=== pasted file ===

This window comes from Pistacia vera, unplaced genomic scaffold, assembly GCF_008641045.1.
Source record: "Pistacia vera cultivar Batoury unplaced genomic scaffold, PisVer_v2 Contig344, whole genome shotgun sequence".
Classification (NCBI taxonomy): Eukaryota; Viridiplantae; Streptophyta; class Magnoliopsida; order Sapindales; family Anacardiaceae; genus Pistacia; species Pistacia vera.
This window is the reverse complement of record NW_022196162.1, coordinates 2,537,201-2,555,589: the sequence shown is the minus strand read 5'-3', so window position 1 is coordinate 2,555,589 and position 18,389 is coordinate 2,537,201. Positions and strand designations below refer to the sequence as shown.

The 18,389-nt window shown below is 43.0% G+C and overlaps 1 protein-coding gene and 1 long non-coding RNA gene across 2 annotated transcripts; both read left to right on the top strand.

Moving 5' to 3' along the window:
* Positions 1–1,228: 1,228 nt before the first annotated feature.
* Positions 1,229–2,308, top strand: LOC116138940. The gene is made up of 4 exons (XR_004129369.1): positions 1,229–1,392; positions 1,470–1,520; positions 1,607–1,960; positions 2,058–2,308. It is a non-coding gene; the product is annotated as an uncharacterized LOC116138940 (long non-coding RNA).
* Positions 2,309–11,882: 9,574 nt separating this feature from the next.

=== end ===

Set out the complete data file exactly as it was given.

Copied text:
This window comes from Pistacia vera, unplaced genomic scaffold, assembly GCF_008641045.1.
Source record: "Pistacia vera cultivar Batoury unplaced genomic scaffold, PisVer_v2 Contig344, whole genome shotgun sequence".
Classification (NCBI taxonomy): Eukaryota; Viridiplantae; Streptophyta; class Magnoliopsida; order Sapindales; family Anacardiaceae; genus Pistacia; species Pistacia vera.
This window is the reverse complement of record NW_022196162.1, coordinates 2,537,201-2,555,589: the sequence shown is the minus strand read 5'-3', so window position 1 is coordinate 2,555,589 and position 18,389 is coordinate 2,537,201. Positions and strand designations below refer to the sequence as shown.

The 18,389-nt window shown below is 43.0% G+C and overlaps 1 protein-coding gene and 1 long non-coding RNA gene across 2 annotated transcripts; both read left to right on the top strand.

Moving 5' to 3' along the window:
* Positions 1–1,228: 1,228 nt before the first annotated feature.
* Positions 1,229–2,308, top strand: LOC116138940. The gene is made up of 4 exons (XR_004129369.1): positions 1,229–1,392; positions 1,470–1,520; positions 1,607–1,960; positions 2,058–2,308. It is a non-coding gene; the product is annotated as an uncharacterized LOC116138940 (long non-coding RNA).
* Positions 2,309–11,882: 9,574 nt separating this feature from the next.